I gave up...the Kemper ships back tomorrow. (Solved)

  • Actually folks...You've convinced me to keep it, and this is the final answer. I am not sending it back, I've never been a quitter and I'm not about to start now. I'm not giving up.

    The people in this forum can certainly get you on the track of great tone with the KPA.


    What are you using for your FOH sound and what are you using for monitoring / stage amplification?

  • I'm just going to repeat... set up is king.


    I am 99% sure that the sounds you want can come from a Kemper.


    I have a friend who has a Helix ( and many people on here use them) and I know its a great bit of kit. Therefore there is something wrong.


    Its very difficult to turn a basic crap sound into an good one through post production so the sounds you hear on videos etc is obtainable. Have listen to some of the blind tests...not to convince you but to show that the basic unproduced sound VS the amp profiled. The Andertons ones with The Captain and Chappers are good.


    I am not a studio producer or technical guy ( even though I work in IT), I want instant gratification. And I think you will get that with the KPA and a Guitar cab. The Kabinet a bit of playing and FRFR will require more playing.


    Connection through a DAW is the most complex as you have the other factors in your signal chain, making issue diagnosis harder.


    But, these multi capable bits of kit will show up problems instantly, hence sometimes people get instant results, other don;t.


    This probably doesn't help but I'll add...best music purchase I've ever made in my 35 years of playing.

  • I decided to reformat and start at the beginning with the presets, and slowly mix in profiles I have bought. Working much better that way. Those presets are nice. Topjimi, Bert M, Chop, Britt, Reamp...etc. All really nice. Need to settle down on the buying tho...lol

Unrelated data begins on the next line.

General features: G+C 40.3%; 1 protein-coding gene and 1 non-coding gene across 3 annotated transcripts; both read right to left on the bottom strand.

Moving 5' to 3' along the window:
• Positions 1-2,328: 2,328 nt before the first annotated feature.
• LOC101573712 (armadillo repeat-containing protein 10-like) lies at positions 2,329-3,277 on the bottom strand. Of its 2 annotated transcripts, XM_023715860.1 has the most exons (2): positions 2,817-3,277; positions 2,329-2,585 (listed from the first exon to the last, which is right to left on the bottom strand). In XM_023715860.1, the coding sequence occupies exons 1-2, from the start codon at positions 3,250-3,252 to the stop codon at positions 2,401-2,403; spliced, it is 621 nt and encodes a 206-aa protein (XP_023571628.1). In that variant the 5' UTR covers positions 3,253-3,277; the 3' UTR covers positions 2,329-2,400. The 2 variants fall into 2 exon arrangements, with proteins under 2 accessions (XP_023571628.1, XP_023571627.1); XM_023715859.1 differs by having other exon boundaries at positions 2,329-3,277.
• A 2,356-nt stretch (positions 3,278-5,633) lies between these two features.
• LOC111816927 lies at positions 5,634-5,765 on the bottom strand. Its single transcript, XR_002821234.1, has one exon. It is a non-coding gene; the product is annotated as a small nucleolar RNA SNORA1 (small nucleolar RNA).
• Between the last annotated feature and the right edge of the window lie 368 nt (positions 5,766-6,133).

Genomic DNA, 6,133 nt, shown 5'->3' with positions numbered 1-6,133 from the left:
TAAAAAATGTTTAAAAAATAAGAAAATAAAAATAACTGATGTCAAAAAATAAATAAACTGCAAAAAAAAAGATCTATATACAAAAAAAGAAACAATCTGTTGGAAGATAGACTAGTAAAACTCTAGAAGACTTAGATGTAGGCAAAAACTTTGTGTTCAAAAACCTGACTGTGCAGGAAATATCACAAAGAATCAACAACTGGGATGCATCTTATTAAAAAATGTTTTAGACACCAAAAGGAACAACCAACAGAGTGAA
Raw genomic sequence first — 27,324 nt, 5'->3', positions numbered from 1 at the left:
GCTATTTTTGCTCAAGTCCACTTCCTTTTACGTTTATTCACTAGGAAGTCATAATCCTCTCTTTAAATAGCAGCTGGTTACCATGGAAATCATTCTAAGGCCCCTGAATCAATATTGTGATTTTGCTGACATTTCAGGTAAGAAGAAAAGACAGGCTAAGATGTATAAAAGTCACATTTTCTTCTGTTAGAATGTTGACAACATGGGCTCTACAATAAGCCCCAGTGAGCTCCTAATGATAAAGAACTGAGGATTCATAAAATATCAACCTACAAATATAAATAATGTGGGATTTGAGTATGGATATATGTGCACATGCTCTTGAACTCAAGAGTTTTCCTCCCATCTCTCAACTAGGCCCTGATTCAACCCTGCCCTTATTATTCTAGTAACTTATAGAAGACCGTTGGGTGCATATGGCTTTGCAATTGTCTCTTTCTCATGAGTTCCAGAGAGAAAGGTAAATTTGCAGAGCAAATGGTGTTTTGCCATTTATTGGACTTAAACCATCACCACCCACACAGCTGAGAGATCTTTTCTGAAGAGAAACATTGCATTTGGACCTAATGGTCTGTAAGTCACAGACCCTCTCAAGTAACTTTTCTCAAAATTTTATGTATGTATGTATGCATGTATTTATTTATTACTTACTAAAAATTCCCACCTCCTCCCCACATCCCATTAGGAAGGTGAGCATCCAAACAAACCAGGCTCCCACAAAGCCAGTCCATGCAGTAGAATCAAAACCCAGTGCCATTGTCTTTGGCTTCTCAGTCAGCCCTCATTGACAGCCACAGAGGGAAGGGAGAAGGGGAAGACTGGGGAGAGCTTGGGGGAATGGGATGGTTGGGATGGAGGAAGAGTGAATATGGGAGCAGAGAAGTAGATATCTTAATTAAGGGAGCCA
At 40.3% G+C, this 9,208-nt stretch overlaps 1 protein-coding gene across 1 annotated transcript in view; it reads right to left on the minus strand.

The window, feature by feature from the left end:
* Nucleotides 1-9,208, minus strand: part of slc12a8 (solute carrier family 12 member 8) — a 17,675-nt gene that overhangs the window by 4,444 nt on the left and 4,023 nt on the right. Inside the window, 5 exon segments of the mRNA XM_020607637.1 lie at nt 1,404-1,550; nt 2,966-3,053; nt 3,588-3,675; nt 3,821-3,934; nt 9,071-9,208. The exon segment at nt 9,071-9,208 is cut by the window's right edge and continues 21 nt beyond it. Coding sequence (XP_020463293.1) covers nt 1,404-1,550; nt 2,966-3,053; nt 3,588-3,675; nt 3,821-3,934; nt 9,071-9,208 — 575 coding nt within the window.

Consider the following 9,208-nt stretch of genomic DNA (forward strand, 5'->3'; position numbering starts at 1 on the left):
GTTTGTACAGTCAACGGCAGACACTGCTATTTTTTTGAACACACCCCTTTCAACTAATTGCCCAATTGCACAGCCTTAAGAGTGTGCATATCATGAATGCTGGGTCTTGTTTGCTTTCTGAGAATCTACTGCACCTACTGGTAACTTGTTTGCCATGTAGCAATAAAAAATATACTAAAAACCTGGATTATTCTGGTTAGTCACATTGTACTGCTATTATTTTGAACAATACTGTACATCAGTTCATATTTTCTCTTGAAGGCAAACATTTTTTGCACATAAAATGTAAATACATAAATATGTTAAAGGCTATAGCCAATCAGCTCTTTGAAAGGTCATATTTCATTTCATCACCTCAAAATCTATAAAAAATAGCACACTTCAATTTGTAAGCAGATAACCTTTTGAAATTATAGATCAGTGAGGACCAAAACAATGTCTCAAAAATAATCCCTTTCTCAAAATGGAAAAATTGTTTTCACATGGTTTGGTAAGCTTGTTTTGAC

• This video is a good example of the type of digital fizz I hear in the midrange section from cheap modelers. I hear it in both my desktop monitors and studio headphones. This is what I am trying to eliminate using my current modeler. To be honest, my Marshall Code 50 sims into DAW sounds way better on youtube than the sounds in this video. The only profile that sounded decent enough with limited fizz was Lotta Love at the 3:00 mark. Are you guys hearing that same "fizz" as me? How do you eliminate it?


    The more you find what Kemper can do then the harder you try to find what it cannot do -- like make a good cup of Frappuccino.

  • I like those tones you're getting...nice and greasy!!

    Seriously? Those tones sound like poop to my ears. You can't hear that awful fizz? BTW, not my vid --Someone else made it.

    The more you find what Kemper can do then the harder you try to find what it cannot do -- like make a good cup of Frappuccino.

  • First of all, it's a good idea to use the (balanced) XLR Main Outputs of the Profiler. But it's not a good idea to use a regular XLR cable to connect it to the Focusrite 18i6 ... which the author of the above video likely has done. Here's why:


    When you connect something via XLR to the Focusrite Scarlett, it automatically acts like you've connected a microphone (with 2kOhms input impedance). Instead you should use cables with XLR female on the Kemper side and TRS on the Scarlett side. The TRS connection is a balanced line input with >10kOhms input impedance.


    A typical studio level line output has an output impedance of around 600Ohms, line input impedance should be roughly 10x as much (or more) ... so minimum 6kOhms.


    Also, the XLR Main Outputs on Profiler Head and Profiler Rack are pretty hot (up to +22dBu max). Pretty easy to run a mic preamp into clipping, even at minimal input gain.


    So the first thing I would do is to learn about the specs of any given audio interface (and its analog inputs) to get a good impedance match and gain staging. One of the reasons why S/PDIF can be easier to handle, if the correct digital coax cables (RCA, 75Ohms) are used.


    Bottomline: There are certain pitholes in analog audio as well, not always as simple as "plug'n'play". ;)

  • I think you’re right